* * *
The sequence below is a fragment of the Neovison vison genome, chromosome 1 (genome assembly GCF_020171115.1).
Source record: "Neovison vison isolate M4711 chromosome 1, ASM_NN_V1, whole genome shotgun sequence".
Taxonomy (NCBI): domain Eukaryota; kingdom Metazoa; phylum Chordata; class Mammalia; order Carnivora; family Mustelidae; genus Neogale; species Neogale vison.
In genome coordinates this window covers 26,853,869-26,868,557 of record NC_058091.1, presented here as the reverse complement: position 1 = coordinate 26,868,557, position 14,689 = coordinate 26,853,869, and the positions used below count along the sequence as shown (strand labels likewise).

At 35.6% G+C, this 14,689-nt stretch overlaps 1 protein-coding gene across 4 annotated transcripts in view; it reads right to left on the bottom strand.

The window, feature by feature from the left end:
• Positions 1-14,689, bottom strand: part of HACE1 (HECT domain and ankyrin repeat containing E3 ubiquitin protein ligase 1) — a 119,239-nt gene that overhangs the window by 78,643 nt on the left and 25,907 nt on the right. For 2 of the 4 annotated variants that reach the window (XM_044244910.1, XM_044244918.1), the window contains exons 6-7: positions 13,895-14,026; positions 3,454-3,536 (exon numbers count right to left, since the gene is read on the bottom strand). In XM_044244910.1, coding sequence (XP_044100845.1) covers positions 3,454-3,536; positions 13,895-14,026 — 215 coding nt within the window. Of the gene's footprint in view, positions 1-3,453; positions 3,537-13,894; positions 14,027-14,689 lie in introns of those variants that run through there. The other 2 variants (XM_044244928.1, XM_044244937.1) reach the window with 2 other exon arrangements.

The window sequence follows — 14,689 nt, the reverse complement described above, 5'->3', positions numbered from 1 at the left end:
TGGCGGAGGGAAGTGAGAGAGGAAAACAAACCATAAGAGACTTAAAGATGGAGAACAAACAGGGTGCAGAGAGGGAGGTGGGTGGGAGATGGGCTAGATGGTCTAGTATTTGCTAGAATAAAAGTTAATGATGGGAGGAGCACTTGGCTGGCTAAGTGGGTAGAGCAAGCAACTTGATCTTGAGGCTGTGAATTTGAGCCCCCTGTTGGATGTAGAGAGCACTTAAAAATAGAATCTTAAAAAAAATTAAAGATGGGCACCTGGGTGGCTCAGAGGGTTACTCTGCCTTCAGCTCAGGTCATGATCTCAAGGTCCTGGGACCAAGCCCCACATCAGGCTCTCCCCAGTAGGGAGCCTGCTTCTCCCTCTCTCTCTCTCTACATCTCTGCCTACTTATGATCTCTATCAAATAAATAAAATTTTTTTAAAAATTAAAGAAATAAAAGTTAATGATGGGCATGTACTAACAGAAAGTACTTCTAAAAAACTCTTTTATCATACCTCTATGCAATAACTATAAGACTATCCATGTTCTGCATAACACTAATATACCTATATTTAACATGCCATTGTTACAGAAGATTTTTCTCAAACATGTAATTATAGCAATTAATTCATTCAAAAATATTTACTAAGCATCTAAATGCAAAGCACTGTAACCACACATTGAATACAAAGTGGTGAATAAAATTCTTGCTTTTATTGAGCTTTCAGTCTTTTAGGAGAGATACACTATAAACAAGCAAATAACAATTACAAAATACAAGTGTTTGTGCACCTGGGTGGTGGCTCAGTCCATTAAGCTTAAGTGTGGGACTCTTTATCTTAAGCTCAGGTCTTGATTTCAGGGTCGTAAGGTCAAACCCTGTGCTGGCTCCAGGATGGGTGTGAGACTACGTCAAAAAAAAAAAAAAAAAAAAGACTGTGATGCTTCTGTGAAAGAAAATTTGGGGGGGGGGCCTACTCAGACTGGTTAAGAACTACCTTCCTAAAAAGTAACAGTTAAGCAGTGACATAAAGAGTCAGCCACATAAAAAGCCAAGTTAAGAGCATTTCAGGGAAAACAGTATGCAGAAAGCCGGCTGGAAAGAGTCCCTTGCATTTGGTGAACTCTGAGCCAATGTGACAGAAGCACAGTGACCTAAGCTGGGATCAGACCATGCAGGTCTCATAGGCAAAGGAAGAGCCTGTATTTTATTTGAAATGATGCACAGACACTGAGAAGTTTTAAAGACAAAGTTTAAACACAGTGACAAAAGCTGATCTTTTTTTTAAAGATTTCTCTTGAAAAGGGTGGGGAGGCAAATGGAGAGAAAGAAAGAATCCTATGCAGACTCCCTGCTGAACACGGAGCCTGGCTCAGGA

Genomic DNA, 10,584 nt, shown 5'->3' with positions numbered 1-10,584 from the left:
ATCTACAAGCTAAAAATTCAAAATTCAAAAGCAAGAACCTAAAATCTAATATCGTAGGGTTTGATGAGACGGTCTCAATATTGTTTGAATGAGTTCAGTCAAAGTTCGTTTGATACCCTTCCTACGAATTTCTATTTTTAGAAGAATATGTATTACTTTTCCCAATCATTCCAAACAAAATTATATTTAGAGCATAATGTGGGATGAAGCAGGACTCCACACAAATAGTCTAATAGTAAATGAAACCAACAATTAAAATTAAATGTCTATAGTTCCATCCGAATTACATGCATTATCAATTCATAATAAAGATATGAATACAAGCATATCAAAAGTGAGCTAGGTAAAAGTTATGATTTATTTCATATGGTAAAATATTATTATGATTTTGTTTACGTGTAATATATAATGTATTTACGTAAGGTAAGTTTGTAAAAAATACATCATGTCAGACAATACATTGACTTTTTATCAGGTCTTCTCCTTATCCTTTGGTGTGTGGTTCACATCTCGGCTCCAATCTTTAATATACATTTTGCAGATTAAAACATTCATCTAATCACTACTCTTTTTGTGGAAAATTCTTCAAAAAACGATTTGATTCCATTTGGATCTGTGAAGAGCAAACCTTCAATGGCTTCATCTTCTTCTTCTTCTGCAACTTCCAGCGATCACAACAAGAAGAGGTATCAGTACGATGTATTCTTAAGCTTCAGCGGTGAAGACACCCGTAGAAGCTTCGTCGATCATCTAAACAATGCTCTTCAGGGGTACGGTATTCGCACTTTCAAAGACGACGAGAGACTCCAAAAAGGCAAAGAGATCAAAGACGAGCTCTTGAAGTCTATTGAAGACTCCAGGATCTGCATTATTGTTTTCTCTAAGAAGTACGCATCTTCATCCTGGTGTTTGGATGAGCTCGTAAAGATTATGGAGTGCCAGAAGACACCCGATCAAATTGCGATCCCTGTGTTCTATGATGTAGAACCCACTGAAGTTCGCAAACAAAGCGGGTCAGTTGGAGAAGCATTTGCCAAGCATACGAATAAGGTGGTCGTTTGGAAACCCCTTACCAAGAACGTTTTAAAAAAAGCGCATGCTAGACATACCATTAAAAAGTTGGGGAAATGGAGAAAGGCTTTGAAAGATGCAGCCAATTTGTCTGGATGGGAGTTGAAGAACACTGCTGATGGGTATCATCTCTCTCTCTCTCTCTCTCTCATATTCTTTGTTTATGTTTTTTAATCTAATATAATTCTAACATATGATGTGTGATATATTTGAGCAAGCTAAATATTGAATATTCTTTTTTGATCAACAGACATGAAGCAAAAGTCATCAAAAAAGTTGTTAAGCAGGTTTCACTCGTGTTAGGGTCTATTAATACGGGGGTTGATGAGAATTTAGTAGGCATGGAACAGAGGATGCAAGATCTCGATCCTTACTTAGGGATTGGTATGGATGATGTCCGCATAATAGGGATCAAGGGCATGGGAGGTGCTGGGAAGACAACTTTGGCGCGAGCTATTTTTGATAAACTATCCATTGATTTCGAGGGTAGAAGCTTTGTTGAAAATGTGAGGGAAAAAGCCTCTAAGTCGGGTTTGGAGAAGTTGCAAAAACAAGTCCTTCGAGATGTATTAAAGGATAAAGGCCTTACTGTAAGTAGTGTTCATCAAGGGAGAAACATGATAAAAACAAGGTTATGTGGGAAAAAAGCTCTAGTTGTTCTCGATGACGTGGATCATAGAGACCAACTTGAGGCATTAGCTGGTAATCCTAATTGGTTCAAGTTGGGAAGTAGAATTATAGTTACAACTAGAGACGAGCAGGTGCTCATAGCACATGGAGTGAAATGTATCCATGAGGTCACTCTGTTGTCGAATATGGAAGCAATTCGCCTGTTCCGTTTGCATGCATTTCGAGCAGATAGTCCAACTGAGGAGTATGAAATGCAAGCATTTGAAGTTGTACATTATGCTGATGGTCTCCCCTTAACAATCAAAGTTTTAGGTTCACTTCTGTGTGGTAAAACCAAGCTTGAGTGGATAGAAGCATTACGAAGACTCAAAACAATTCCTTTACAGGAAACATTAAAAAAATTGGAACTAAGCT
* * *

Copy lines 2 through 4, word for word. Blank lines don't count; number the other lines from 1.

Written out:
Source record: "Neovison vison isolate M4711 chromosome 1, ASM_NN_V1, whole genome shotgun sequence".
Taxonomy (NCBI): domain Eukaryota; kingdom Metazoa; phylum Chordata; class Mammalia; order Carnivora; family Mustelidae; genus Neogale; species Neogale vison.
In genome coordinates this window covers 26,853,869-26,868,557 of record NC_058091.1, presented here as the reverse complement: position 1 = coordinate 26,868,557, position 14,689 = coordinate 26,853,869, and the positions used below count along the sequence as shown (strand labels likewise).